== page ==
ARC rally start is delayed by one because of local strong winds

As the rain poured down and lightning lit up the evening sky it was clear that weather during the last week before the start of this year’s Atlantic Rally for Cruisers (ARC) had been far from the norm for this event. And while the weather maps showed a large high pressure mid Atlantic providing the Catherine wheel off which the north easterly trade winds blow, stronger and more unstable conditions were being dragged down into the Canary Islands region.

With this in mind and the more lively than normal conditions close to shore within the vicinity of the start, the event organisers decided to delay the start until Monday.

Here’s the official word:

Strong winds blowing through the harbour of Las Palmas have caused ARC organisers World Cruising Club to announce a delay to the start of ARC 2014.  Whilst the front that has brought 4 days of heavy rain squalls to Gran Canaria is passing through, locally strong winds make it unsafe to manoeuvre boats in the harbour.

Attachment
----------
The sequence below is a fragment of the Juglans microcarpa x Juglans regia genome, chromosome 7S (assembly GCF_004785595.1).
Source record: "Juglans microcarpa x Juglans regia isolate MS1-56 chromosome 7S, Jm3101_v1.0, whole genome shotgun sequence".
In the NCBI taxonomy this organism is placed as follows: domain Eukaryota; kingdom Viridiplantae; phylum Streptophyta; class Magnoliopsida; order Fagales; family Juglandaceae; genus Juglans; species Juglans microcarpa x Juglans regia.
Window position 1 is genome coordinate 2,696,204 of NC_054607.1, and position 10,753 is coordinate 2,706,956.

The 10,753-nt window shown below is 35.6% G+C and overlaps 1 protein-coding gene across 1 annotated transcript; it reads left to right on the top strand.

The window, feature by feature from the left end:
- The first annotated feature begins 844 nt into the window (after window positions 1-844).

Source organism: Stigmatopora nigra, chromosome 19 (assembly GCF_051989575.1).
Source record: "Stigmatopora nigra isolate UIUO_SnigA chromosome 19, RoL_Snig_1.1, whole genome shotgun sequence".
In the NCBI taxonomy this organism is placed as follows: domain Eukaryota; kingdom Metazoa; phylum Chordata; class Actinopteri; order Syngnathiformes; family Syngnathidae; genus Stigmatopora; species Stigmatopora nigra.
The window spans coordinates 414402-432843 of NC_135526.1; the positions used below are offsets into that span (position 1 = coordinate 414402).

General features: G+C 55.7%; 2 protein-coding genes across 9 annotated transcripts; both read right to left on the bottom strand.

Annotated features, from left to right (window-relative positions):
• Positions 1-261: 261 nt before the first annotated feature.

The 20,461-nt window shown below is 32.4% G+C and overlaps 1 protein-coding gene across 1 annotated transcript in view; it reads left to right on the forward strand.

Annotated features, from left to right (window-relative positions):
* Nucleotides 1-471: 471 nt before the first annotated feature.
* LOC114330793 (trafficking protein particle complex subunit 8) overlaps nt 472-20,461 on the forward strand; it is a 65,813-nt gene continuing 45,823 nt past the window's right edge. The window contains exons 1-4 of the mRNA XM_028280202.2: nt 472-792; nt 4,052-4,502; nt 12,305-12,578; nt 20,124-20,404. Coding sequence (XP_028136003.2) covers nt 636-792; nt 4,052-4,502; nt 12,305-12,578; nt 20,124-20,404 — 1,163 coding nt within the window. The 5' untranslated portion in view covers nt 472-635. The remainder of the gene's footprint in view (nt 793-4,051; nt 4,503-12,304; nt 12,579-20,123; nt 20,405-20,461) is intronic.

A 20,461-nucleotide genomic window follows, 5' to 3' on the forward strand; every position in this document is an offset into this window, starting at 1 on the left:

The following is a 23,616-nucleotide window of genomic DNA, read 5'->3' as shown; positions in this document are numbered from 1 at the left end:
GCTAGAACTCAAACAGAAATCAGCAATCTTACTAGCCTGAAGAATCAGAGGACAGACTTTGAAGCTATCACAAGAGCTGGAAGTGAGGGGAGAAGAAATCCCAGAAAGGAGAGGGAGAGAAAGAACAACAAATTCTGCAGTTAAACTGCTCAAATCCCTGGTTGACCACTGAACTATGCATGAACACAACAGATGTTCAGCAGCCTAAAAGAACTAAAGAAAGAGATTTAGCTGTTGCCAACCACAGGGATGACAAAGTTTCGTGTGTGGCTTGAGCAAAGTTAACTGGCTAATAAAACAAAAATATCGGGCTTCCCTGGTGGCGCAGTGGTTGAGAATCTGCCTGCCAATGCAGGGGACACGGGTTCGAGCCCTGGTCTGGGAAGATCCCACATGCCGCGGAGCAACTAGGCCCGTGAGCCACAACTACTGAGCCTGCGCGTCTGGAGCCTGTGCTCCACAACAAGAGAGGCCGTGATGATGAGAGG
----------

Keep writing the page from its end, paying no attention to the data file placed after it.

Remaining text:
It was announced this morning that the starts for all divisions would be delayed until tomorrow (Monday) morning. Further information about the start times will be announced at 15:00 today.

“The safety of the boats and crews is our number one priority” said Andrew Bishop, ARC Event Director after announcing the postponement this morning. “Even though the wind is forecast to drop, the local sea state and wind acceleration zone off the south of Gran Canaria, both mean it is prudent to wait until tomorrow before departing. The majority of ARC boats are family cruisers, who will have a much nicer start to their Atlantic crossing by delaying until Monday. Even the experienced crews on some of the race boats are pleased to be leaving tomorrow.” explained Andrew Bishop.

The delay is the third time in the 29 years of the ARC that the start has needed to be changed.

ARC Weatherman Chris Tibbs, described the local weather in more detail. “At present we have an unstable air stream over the island, which is creating intense squalls. However, the next 24 hours will see a reduction in wind strength and in the number and intensity of squalls.”

The outlook for the weather for tomorrow is for 15 to 20 knots from the north or northeast and for the swell to ease. Once clear of the Canary Islands, moderate tradewinds are expected for the first few days of the crossing.